Keeping the Memory Alive

As someone who grew up in a country with a dark history of violence that until now has not been acknowledged by the government, I know how important it is to keep the memory and the truth behind it alive. When reading some chapters in Revista: Memory, In Search of History and Democracy, I can imagine the pain and agony of the family of those who disappeared and never came back. It is a daunting task to keep searching the truth tirelessly that happened in the land they’re living when “so little even nothing to be found” is something that they would often get.

One particular thing I’m interested to find out more is the family of the disappeared, especially the mothers and their hopes to see their disappeared children alive or if it’s impossible: the hopes to find their bodies.

In Because They Were Taken Alive, a mother keeps the light in a single garage on for almost thirty years because she wants her son (who never returned home since the day of the abduction) to know that his family never gave up on him. Those aging women who comb the Atacama Desert in “Nostalgia for the Light” to find the bone fragments of their relatives only have hope to keep doing what they do. The Mothers of the Plaza de Mayo keep marching in front of Argentina’s presidential palace demanding the safe return of their disappeared children. It becomes their act of resistance. Their perseverance to find out what’s been taken from them is an act of refusing to forget, their way of keeping the memory alive.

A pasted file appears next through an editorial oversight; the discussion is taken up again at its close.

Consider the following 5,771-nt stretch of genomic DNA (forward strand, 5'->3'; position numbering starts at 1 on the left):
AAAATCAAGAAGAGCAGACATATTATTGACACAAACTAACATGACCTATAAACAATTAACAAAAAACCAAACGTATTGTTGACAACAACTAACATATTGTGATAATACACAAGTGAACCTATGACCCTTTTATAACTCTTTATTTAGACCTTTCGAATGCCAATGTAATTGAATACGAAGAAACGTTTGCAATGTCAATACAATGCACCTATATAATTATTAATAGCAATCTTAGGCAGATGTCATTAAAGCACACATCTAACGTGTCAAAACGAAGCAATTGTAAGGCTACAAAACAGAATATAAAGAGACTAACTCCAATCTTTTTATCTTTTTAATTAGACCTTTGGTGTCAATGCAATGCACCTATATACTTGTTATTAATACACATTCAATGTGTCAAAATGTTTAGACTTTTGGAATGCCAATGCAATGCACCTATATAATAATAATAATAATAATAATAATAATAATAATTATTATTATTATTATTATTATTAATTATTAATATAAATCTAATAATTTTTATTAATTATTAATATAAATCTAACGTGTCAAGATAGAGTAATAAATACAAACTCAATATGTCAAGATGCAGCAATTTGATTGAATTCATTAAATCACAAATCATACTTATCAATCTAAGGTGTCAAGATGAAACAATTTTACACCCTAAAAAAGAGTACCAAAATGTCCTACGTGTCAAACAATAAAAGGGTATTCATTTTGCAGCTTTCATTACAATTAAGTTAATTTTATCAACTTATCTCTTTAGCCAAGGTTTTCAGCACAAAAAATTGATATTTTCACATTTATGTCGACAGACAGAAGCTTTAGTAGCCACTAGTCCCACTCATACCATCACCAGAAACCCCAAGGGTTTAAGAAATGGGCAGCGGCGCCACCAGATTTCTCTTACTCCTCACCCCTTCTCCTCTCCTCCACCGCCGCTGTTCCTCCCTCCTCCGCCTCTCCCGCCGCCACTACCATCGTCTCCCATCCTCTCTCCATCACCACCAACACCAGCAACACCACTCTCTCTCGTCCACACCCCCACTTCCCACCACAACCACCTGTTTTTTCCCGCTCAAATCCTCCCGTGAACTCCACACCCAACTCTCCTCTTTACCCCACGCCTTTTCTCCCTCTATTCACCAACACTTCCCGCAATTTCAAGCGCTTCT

Why focus on the mothers? Because all mothers in the world would feel the same if their children gone, especially when it’s caused by the killing, or forced disappearance. Mothers symbolize universality, while also being personal. When it comes to their children, they cannot be politicized but what they are able to do about it can often be political.

Art can be an effective tool to build the solidarity around the world toward the victimized community, toward the mothers. After all, what happened in Guatemala, or Chile, also happened in other countries like Indonesia.

I’m interested to dig more about the art in relation to the mothers of the disappeared. How art becomes – for a certain degree – an effective intermediary tool to help them get the sense of closure? How a solidarity is built through art? Using art effectively, we can help address and amplify the issue of injustice.

Here’s a link to the video showing an art performance from Indonesia that I think is successful to keep the memory alive and the conversation going. It was about the genocide that happened in Indonesia in 1965. Until now it is not an easy topic to talk to and people usually shy away from it. It was performed here in NYC two years ago:

http://asiasociety.org/new-york/events/papermoon-puppet-theatre-mwathirika

***SARI

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